Happy National Hate Week! Today, we're all hating on Indiana. Who will be the left's Emmanuel Goldstein next week?
Evidently, the sole function of the media these days is to subject the public to a steady stream of manufactured events: "Hands Up, Don't Shoot"; nuclear power kills; Lena Dunham's rape by a college conservative at Oberlin; the "mattress girl" raped at Columbia University; Jon Stewart is funny; a fraternity gang-rape at the University of Virginia; and a law protecting religious freedom will lead to separate water fountains for gays in Indiana.
The whole country has to keep being dragged through these liberal hate campaigns, but as soon as the precipitating event turns out to be a gigantic hoax, the truth is revealed like a bedtime story being read to a child: The ending is whispered and the narrator tiptoes out of the room.
Here's a time-saver: Whenever one of these conscience-shocking stories is promoted to front-page status by The New York Times and involves:
-- police brutality;
-- the environment;
-- a campus rape; or
... you can be pretty confident it's a hoax. As the saying goes, it didn't happen until it's reported by The New York Times, and not even then.
Many months, several million wasted taxpayer dollars and one cop's career later, even Eric Holder's Justice Department finally admitted that the whole "Hands Up, Don't Shoot" story was bunk.
After the Fukushima nuclear meltdown in Japan four years ago, Bill Nye "the (self-proclaimed) Science Guy" gravely informed CNN viewers, "This is all bad and very scary. ... You know, it's nothing but danger. It's nothing but very serious, very, very long-term problems."
Wired magazine recently reported that, in the four years since the disaster, more than 96 percent of food, fish and agriculture throughout Fukushima has contained less than one-sixth of the radiation permitted in food imported to Europe.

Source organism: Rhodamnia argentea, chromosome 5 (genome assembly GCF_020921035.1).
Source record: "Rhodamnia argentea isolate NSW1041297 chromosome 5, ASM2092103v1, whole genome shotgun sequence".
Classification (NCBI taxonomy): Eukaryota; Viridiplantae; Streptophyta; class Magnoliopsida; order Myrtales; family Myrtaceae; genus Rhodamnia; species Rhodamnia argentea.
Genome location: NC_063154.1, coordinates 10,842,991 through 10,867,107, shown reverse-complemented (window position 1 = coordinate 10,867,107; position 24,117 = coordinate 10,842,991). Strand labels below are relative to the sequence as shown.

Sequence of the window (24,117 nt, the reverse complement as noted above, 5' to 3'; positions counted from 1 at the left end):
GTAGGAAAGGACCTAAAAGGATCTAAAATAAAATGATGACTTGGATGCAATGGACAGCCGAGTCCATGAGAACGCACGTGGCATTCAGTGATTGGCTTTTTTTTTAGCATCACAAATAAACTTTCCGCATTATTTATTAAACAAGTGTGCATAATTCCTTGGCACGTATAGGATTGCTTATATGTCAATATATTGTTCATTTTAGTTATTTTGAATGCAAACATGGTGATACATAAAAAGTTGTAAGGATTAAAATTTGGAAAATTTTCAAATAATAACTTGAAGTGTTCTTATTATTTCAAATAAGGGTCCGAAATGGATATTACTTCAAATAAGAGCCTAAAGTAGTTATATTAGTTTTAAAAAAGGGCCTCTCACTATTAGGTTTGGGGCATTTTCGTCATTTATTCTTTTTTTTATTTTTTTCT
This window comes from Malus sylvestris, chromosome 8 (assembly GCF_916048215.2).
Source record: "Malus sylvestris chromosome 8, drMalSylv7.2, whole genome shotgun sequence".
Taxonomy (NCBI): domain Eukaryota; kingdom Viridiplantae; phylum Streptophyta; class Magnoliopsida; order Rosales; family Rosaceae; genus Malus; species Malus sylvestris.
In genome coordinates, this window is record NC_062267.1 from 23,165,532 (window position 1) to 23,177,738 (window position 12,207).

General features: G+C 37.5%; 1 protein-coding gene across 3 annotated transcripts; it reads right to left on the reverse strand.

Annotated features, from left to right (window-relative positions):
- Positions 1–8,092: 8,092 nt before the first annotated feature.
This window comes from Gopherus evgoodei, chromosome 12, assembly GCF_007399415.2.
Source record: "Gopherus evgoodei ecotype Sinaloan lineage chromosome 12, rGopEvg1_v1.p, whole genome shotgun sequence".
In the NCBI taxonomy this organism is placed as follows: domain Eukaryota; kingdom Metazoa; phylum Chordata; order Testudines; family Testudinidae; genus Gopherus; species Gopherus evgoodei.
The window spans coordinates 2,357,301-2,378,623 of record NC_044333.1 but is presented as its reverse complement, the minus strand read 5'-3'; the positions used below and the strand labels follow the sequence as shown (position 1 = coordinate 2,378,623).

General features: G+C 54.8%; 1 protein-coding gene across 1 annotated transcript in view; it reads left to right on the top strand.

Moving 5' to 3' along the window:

Lena Dunham, star of HBO's "Girls," was forced to retract her autobiographical account of having been raped by a campus conservative named "Barry."
The alleged rapist of Columbia University's mattress girl finally released her alluring texts to him, and now we all know she was a desperate, spurned lover, not a rape victim.
Sabrina Rubin Erdely's much-celebrated Rolling Stone story about a fraternity gang-rape at the University of Virginia turned out to be based on one poor, sad girl seeking attention by creating a fake online boyfriend and fantasizing her own gang-rape.
And this week, we all have to be in a panic about Indiana passing a measure that enshrines a basic principle of Anglo-Saxon jurisprudence, because of the utterly apocryphal assertion that the law will be used to turn gays away from restaurants.
The idea that generally applicable laws may, in certain circumstances, be required to accommodate individual religious beliefs has been around for centuries. That's why priests don't have to reveal penitents' confessions to the police and Quakers don't have to join the military.